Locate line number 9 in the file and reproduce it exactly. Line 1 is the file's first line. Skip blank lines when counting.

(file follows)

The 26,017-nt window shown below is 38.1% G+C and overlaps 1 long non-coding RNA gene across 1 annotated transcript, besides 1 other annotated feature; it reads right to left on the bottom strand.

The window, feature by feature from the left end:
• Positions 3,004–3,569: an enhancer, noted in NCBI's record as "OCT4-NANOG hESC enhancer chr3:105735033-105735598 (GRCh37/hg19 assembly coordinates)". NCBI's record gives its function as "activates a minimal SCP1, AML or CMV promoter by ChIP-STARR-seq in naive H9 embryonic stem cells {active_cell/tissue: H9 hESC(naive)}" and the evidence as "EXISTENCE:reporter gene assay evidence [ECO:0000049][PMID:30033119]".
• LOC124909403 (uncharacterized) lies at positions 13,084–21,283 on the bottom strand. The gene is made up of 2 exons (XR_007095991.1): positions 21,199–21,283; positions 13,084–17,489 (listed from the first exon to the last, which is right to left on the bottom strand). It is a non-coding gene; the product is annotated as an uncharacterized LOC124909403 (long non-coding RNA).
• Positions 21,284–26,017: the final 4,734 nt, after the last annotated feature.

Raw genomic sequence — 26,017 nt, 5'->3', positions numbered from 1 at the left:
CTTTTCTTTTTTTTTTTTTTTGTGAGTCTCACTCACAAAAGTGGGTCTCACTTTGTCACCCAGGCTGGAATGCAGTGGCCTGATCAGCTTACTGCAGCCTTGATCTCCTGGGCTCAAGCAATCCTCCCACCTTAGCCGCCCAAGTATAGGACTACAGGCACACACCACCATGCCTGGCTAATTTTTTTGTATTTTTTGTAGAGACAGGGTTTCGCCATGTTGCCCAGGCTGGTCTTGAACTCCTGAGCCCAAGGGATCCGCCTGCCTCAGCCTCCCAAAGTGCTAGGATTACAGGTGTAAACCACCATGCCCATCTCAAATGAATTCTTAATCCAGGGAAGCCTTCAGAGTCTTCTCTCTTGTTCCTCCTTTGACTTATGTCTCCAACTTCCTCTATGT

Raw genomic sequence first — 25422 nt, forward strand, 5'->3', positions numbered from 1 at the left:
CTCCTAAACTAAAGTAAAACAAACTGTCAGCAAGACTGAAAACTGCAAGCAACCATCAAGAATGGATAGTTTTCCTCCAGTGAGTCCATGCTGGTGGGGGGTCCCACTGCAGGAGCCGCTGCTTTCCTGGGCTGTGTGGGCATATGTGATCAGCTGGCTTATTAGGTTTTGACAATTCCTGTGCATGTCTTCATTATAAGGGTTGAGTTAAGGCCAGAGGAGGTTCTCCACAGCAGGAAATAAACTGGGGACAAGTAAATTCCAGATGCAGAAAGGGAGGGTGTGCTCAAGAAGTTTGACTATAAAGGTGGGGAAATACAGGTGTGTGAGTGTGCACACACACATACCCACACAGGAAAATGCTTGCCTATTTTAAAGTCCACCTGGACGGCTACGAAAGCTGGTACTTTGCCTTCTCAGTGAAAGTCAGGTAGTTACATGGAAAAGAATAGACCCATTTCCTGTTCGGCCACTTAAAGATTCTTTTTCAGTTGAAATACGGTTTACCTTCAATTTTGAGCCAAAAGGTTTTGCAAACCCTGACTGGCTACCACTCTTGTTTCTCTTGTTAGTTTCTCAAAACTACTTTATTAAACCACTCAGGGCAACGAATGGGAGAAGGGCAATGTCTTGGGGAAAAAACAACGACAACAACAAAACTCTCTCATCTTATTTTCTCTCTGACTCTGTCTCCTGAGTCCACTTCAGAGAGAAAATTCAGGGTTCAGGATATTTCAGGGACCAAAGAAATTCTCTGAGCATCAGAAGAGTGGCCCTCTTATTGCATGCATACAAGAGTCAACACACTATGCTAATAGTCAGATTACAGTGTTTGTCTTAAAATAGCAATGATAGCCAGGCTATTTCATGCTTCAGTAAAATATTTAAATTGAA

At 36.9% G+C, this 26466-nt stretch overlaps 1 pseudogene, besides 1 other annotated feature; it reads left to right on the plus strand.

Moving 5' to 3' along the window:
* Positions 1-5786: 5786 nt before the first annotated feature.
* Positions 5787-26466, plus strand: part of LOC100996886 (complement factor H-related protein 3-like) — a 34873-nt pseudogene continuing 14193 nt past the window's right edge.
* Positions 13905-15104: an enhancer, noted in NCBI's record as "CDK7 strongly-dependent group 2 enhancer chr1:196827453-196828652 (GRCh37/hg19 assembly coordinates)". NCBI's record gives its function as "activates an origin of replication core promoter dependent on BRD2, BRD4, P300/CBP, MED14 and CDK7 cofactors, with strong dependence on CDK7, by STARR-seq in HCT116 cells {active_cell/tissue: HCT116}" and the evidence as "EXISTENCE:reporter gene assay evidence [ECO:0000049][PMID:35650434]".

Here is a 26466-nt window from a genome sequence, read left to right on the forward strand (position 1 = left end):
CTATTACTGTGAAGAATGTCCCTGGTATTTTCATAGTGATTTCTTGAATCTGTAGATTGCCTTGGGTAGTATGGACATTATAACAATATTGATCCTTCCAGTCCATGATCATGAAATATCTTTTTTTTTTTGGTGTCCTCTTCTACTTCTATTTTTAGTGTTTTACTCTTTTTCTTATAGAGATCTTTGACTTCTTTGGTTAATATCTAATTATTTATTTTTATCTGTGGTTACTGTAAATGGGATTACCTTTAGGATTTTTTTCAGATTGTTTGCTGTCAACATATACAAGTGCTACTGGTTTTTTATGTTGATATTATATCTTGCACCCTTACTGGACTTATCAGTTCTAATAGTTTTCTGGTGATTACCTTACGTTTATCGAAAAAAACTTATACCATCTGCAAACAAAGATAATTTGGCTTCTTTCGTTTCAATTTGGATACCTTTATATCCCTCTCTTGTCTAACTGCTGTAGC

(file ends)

CTCCTAAACTAAAGTAAAACAAACTGTCAGCAAGACTGAAAACTGCAAGCAACCATCAAGAATGGATAGTTTTCCTCCAGTGAGTCCATGCTGGTGGGGGGTCCCACTGCAGGAGCCGCTGCTTTCCTGGGCTGTGTGGGCATATGTGATCAGCTGGCTTATTAGGTTTTGACAATTCCTGTGCATGTCTTCATTATAAGGGTTGAGTTAAGGCCAGAGGAGGTTCTCCACAGCAGGAAATAAACTGGGGACAAGTAAATTCCAGATGCAGAAAGGGAGGGTGTGCTCAAGAAGTTTGACTATAAAGGTGGGGAAATACAGGTGTGTGAGTGTGCACACACACATACCCACACAGGAAAATGCTTGCCTATTTTAAAGTCCACCTGGACGGCTACGAAAGCTGGTACTTTGCCTTCTCAGTGAAAGTCAGGTAGTTACATGGAAAAGAATAGACCCATTTCCTGTTCGGCCACTTAAAGATTCTTTTTCAGTTGAAATACGGTTTACCTTCAATTTTGAGCCAAAAGGTTTTGCAAACCCTGACTGGCTACCACTCTTGTTTCTCTTGTTAGTTTCTCAAAACTACTTTATTAAACCACTCAGGGCAACGAATGGGAGAAGGGCAATGTCTTGGGGAAAAAACAACGACAACAACAAAACTCTCTCATCTTATTTTCTCTCTGACTCTGTCTCCTGAGTCCACTTCAGAGAGAAAATTCAGGGTTCAGGATATTTCAGGGACCAAAGAAATTCTCTGAGCATCAGAAGAGTGGCCCTCTTATTGCATGCATACAAGAGTCAACACACTATGCTAATAGTCAGATTACAGTGTTTGTCTTAAAATAGCAATGATAGCCAGGCTATTTCATGCTTCAGTAAAATATTTAAATTGAA